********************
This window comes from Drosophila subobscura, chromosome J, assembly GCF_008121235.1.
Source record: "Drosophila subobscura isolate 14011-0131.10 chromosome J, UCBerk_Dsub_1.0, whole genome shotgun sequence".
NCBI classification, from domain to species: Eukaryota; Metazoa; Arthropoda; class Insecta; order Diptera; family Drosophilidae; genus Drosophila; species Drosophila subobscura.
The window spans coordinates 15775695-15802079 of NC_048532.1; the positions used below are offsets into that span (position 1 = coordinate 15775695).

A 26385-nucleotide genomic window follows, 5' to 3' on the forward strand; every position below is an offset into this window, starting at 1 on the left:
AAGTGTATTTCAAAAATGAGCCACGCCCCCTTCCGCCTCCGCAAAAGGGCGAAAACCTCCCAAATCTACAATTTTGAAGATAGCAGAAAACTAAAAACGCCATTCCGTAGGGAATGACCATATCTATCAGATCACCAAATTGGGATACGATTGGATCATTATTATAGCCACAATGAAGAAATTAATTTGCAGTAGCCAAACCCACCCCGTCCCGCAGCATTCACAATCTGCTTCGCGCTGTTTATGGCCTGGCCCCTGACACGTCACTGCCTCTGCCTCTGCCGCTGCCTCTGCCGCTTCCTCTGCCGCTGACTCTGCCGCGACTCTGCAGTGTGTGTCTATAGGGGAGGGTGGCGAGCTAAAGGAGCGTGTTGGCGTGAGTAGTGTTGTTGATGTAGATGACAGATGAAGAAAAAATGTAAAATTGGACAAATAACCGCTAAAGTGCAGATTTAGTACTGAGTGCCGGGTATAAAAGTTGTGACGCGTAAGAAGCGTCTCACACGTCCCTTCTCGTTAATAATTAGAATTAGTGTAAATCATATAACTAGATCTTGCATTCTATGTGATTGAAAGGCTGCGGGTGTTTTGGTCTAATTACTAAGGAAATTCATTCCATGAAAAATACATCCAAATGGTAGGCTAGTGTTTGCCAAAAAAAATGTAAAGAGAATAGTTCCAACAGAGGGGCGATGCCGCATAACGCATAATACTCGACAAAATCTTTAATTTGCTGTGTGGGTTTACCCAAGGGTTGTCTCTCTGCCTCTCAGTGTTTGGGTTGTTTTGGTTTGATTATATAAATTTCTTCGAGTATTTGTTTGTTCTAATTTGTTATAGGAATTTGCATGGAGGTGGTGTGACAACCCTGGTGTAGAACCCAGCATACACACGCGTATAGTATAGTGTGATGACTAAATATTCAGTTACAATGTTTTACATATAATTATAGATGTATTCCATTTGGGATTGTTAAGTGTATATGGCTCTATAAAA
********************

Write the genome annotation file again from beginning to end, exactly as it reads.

This window comes from Drosophila subobscura, chromosome J, assembly GCF_008121235.1.
Source record: "Drosophila subobscura isolate 14011-0131.10 chromosome J, UCBerk_Dsub_1.0, whole genome shotgun sequence".
NCBI classification, from domain to species: Eukaryota; Metazoa; Arthropoda; class Insecta; order Diptera; family Drosophilidae; genus Drosophila; species Drosophila subobscura.
The window spans coordinates 15775695-15802079 of NC_048532.1; the positions used below are offsets into that span (position 1 = coordinate 15775695).

A 26385-nucleotide genomic window follows, 5' to 3' on the forward strand; every position below is an offset into this window, starting at 1 on the left:
AAGTGTATTTCAAAAATGAGCCACGCCCCCTTCCGCCTCCGCAAAAGGGCGAAAACCTCCCAAATCTACAATTTTGAAGATAGCAGAAAACTAAAAACGCCATTCCGTAGGGAATGACCATATCTATCAGATCACCAAATTGGGATACGATTGGATCATTATTATAGCCACAATGAAGAAATTAATTTGCAGTAGCCAAACCCACCCCGTCCCGCAGCATTCACAATCTGCTTCGCGCTGTTTATGGCCTGGCCCCTGACACGTCACTGCCTCTGCCTCTGCCGCTGCCTCTGCCGCTTCCTCTGCCGCTGACTCTGCCGCGACTCTGCAGTGTGTGTCTATAGGGGAGGGTGGCGAGCTAAAGGAGCGTGTTGGCGTGAGTAGTGTTGTTGATGTAGATGACAGATGAAGAAAAAATGTAAAATTGGACAAATAACCGCTAAAGTGCAGATTTAGTACTGAGTGCCGGGTATAAAAGTTGTGACGCGTAAGAAGCGTCTCACACGTCCCTTCTCGTTAATAATTAGAATTAGTGTAAATCATATAACTAGATCTTGCATTCTATGTGATTGAAAGGCTGCGGGTGTTTTGGTCTAATTACTAAGGAAATTCATTCCATGAAAAATACATCCAAATGGTAGGCTAGTGTTTGCCAAAAAAAATGTAAAGAGAATAGTTCCAACAGAGGGGCGATGCCGCATAACGCATAATACTCGACAAAATCTTTAATTTGCTGTGTGGGTTTACCCAAGGGTTGTCTCTCTGCCTCTCAGTGTTTGGGTTGTTTTGGTTTGATTATATAAATTTCTTCGAGTATTTGTTTGTTCTAATTTGTTATAGGAATTTGCATGGAGGTGGTGTGACAACCCTGGTGTAGAACCCAGCATACACACGCGTATAGTATAGTGTGATGACTAAATATTCAGTTACAATGTTTTACATATAATTATAGATGTATTCCATTTGGGATTGTTAAGTGTATATGGCTCTATAAAA